The anti-myostatin Adnectins of the present invention can be administered with one or more additional agents used in symptomatic therapy. Non-limiting examples of such agents for treating the symptoms of ALS include mitochondrial permeability transition (MPT) pore activators, fast skeletal troponin activators, macrophage regulators (e.g., NP001), lysosomal storage disease-treating agents (e.g., NP003), and nicotinic acetylcholine receptor (nAchR) antagonists. A non-limiting example of an additional agent for use in treating the symptoms of DMD/BMD is an agent that increases ATP levels.

The anti-myostatin Adnectins of the present invention can also be administered with one or more additional agents used in disease modification therapy. Non-limiting examples of such agents for treating ALS include free radical scavengers (e.g., edaravone (norphenazone), CV-3611), VEGF agonists (e.g., sNN0029), Nogo-A protein I (e.g., GSK122324), SOD1 inhibitors (e.g., ISIS-SOD1Rx), and PGE synthase 1 inhibitors (e.g., AAD-2004). Non-limiting examples of such agents for treating DMD/BMD include those that promote exon skipping (e.g., antisense molecules such as drisapersen (PRO051/GSK2402968), PRO044, Eteplirsen, AVI-4658, AVI-5038, Ataluren (PTC124)), gene therapy agents, anti-inflammatory agents (e.g., CRD007), and anti-fibrotic agents (e.g., HT-100).

As discussed above, agents that promote exon-skipping can be used in combination with the anti-myostatin Adnections of the present invention for treating Duchenne's muscular dystrophy and Becker's type muscular dystrophy. Examples of specific exons that can be targeted to restore functional dystrophin include exons 7, 8, 17, 43, 44, 45, 46, 50, 51, 52, 53, and 55 (see, e.g., Lu et al., Molecular Therapy 2011; 19:9-15). In some embodiments, more than one agent, e.g., antisense oligonucleotides, can be used to induce multi-exon skipping.

IX. Pharmaceutical Compositions

The present invention further provides pharmaceutical compositions comprising an anti-myostatin Adnectin or fusion proteins thereof described herein, wherein the composition is essentially endotoxin free, or at least contain no more than acceptable levels of endotoxins as determined by the appropriate regulatory agency (e.g., FDA).

Compositions of the present invention can be in the form of a pill, tablet, capsule, liquid, or sustained release tablet for oral administration; a liquid for intravenous, subcutaneous or parenteral administration; or a gel, lotion, ointment, cream, or a polymer or other sustained release vehicle for local administration.

Methods well known in the art for making compositions are found, for example, in “Remington: The Science and Practice of Pharmacy” (20th ed., ed. A. R. Gennaro A R., 2000, Lippincott Williams & Wilkins, Philadelphia, Pa.). Compositions for parenteral administration may, for example, contain excipients, sterile water, saline, polyalkylene glycols such as polyethylene glycol, oils of vegetable origin, or hydrogenated napthalenes. Biocompatible, biodegradable lactide polymer, lactide/glycolide copolymer, or polyoxyethylene-polyoxypropylene copolymers may be used to control the release of the compounds. Nanoparticulate compositions (e.g., biodegradable nanoparticles, solid lipid nanoparticles, liposomes) may be used to control the biodistribution of the compounds. Other potentially useful parenteral delivery systems include ethylene-vinyl acetate copolymer particles, osmotic pumps, implantable infusion systems, and liposomes. The concentration of the compound in the composition varies depending upon a number of factors, including the dosage of the drug to be administered, and the route of administration.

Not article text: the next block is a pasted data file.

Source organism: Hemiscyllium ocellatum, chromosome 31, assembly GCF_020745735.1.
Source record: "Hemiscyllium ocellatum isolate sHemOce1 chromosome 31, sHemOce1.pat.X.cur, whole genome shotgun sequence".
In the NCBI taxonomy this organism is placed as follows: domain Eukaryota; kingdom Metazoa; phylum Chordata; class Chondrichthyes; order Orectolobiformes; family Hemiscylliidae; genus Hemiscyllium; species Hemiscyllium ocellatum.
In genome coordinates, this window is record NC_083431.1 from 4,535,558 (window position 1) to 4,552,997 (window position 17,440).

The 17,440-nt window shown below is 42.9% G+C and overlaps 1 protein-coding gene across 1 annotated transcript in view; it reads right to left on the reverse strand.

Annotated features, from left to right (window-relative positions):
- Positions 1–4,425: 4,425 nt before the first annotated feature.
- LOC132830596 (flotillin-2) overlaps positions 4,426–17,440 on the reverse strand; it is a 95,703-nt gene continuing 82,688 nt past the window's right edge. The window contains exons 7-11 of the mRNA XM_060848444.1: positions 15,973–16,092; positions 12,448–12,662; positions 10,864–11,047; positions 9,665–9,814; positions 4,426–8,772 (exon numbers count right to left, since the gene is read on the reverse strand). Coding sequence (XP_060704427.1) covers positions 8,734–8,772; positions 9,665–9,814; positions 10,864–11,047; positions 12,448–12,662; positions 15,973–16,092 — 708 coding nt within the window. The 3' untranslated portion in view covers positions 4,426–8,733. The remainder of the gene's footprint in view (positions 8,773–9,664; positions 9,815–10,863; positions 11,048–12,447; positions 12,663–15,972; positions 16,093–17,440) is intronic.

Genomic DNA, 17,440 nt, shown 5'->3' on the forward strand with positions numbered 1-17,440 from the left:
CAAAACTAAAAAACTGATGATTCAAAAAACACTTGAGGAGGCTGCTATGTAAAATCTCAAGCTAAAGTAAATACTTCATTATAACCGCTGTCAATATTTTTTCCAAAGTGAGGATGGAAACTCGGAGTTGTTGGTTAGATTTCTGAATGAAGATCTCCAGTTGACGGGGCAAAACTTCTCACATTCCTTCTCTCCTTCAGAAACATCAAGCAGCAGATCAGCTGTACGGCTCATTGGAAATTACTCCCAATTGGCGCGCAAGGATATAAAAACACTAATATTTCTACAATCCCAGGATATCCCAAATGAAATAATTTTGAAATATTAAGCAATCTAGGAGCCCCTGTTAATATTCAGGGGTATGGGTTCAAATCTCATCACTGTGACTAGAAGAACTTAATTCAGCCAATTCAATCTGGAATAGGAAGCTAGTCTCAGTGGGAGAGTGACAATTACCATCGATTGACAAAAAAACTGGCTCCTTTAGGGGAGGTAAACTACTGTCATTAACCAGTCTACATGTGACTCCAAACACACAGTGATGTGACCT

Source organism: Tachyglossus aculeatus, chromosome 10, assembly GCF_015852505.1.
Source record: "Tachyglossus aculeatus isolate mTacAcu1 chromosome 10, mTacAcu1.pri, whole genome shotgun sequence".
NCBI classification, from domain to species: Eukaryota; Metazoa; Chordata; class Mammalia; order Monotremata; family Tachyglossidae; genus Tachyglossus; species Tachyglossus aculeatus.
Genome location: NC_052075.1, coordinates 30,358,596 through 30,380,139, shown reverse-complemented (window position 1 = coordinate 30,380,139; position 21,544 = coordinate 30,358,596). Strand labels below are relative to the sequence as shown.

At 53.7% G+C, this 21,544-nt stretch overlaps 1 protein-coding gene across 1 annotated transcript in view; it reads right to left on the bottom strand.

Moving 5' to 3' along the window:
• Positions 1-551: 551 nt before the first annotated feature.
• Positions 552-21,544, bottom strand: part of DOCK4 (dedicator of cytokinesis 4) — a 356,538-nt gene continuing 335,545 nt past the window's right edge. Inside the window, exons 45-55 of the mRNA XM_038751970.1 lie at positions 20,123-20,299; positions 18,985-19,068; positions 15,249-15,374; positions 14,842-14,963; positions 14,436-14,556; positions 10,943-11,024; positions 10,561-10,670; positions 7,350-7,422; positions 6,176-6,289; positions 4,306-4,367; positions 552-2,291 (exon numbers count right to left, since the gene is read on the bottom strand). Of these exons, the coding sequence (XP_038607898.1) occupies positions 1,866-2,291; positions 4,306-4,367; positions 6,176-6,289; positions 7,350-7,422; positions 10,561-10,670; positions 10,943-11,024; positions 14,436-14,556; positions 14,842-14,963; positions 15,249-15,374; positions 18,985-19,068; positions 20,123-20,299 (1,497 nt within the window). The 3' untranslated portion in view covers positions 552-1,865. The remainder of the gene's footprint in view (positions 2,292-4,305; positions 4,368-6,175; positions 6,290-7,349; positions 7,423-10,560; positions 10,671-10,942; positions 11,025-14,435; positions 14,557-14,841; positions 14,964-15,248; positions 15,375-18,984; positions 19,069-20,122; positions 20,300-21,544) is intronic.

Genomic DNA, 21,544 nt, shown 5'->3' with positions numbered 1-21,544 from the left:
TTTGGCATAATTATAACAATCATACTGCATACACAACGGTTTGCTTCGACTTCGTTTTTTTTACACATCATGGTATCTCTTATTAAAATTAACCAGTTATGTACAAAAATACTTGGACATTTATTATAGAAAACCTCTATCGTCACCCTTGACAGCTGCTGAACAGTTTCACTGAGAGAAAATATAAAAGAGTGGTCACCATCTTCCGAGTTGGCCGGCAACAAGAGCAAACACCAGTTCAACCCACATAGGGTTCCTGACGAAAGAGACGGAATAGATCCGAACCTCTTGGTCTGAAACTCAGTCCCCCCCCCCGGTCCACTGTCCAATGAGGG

Acceptable carriers, excipients, or stabilizers are nontoxic to recipients at the dosages and concentrations employed, and include buffers such as phosphate, citrate, and other organic acids; antioxidants including ascorbic acid and methionine; preservatives (such as octadecyldimethylbenzyl ammonium chloride; hexamethonium chloride; benzalkonium chloride, benzethonium chloride; phenol, butyl or benzyl alcohol; alkyl parabens such as methyl or propyl paraben; catechol; resorcinol; cyclohexanol; 3-pentanol; and m-cresol); low molecular weight (less than about 10 residues) polypeptides; proteins, such as serum albumin, gelatin, or immunoglobulins; hydrophilic polymers such as polyvinylpyrrolidone; amino acids such as glycine, glutamine, asparagine, histidine, arginine, or lysine; monosaccharides, disaccharides, and other carbohydrates including glucose, mannose, or dextrans; chelating agents such as EDTA; sugars such as sucrose, mannitol, trehalose or sorbitol; salt-forming counter-ions such as sodium; metal complexes (e.g., Zn-protein complexes); and/or non-ionic surfactants such as Tween, PLURONIC™ or polyethylene glycol (PEG).